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CKA Co-Chairs Malinowski and Curtis Urge Action After Pandora Papers

October 5, 2021

Co-Chairs Call on Senate to Pass Six Counter-Kleptocracy NDAA Measures and Administration to Use Standing Authorities to Block Dirty Money and Kleptocrats

WASHINGTON—Today, Representatives Tom Malinowski and John Curtis of the Congressional Caucus against Foreign Corruption and Kleptocracy made the following statement:

"Disclosures within the Pandora Papers are the clearest demonstration yet of the historic threat posed by foreign corruption. Billions of dollars of dirty money belonging to adversarial actors are flooding the United States, undermining our national security. It is imperative that we take all necessary measures to stem this tide. Already, the Caucus against Foreign Corruption and Kleptocracy has placed six different measures in the House’s defense bill that would counter this threat. We call on the Senate to place these in its defense bill as well. We also call on the administration, which has called countering corruption “a core U.S. national security interest,” to take immediate action with the authorities Congress has already grated to it to counter the flow of dirty money into the United States. The United States must also work closely with its democratic allies to ensure that dirty money does not simply seek out the lowest common denominator. It is incumbent upon us democracies to purge the dirty money in our systems, deny corrupt foreign officials safe haven, and stand with the victims of kleptocracy."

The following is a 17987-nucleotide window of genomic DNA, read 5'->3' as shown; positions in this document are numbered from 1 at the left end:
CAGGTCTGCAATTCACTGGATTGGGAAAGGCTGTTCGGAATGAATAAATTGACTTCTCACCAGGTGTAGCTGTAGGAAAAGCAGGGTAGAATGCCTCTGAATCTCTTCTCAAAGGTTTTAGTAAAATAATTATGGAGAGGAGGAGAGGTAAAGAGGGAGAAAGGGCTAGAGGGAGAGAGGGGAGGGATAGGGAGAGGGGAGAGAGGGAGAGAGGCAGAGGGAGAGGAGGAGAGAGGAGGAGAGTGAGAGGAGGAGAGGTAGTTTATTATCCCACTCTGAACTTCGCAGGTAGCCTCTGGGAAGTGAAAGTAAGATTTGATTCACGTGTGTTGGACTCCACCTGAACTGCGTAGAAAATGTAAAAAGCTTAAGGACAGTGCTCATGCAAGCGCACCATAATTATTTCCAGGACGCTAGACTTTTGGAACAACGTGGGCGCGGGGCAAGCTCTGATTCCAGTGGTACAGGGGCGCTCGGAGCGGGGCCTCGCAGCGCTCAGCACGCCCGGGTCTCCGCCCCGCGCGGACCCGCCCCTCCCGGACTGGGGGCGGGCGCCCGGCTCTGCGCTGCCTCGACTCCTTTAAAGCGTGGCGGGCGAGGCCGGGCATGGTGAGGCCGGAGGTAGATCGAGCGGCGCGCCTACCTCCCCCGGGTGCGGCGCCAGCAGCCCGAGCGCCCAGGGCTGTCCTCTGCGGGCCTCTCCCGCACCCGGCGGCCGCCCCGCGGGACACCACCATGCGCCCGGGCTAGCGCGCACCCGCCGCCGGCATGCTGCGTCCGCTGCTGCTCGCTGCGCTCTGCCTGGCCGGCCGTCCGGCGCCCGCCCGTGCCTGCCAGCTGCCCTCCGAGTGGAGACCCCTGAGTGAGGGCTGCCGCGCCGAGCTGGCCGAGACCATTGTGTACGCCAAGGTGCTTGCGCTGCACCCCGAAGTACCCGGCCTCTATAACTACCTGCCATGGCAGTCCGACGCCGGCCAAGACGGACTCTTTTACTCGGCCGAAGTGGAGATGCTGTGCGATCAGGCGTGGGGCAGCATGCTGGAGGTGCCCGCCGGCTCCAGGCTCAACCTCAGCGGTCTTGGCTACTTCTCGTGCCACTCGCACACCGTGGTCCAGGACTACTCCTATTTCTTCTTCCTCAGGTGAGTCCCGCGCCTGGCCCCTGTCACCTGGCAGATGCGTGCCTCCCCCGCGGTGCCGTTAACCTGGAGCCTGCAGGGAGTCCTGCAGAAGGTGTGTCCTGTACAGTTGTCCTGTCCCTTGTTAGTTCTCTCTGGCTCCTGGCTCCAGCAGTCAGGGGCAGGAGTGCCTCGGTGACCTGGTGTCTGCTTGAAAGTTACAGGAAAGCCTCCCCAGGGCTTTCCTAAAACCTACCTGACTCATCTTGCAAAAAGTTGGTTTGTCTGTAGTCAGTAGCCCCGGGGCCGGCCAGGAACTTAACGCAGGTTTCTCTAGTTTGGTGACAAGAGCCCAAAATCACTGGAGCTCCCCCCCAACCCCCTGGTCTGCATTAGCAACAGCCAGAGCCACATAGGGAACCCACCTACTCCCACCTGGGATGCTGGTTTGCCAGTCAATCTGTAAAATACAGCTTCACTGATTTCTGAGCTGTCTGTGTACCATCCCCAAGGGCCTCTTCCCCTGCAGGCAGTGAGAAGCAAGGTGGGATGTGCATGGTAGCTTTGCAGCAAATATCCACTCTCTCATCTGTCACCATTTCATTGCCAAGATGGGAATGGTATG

The Caucus against Foreign Corruption and Kleptocracy focuses on fighting kleptocracy, an authoritarian governance model in which political leaders routinely engage in illicit self-enrichment, maintain power through corrupt patronage networks, exploit rule of law jurisdictions to conceal and protect stolen assets, and use strategic corruption as a tool of foreign policy.

Because the fight against foreign corruption spans several of committees of jurisdiction, the Caucus allows members and staff to share perspectives and coordinate efforts to confront the growing threat of foreign corruption. The Caucus holds periodic hearings, sponsors informal roundtables and staff briefings with leading experts, coordinates oversight letters and legislative initiatives, and facilitates information-sharing across committees.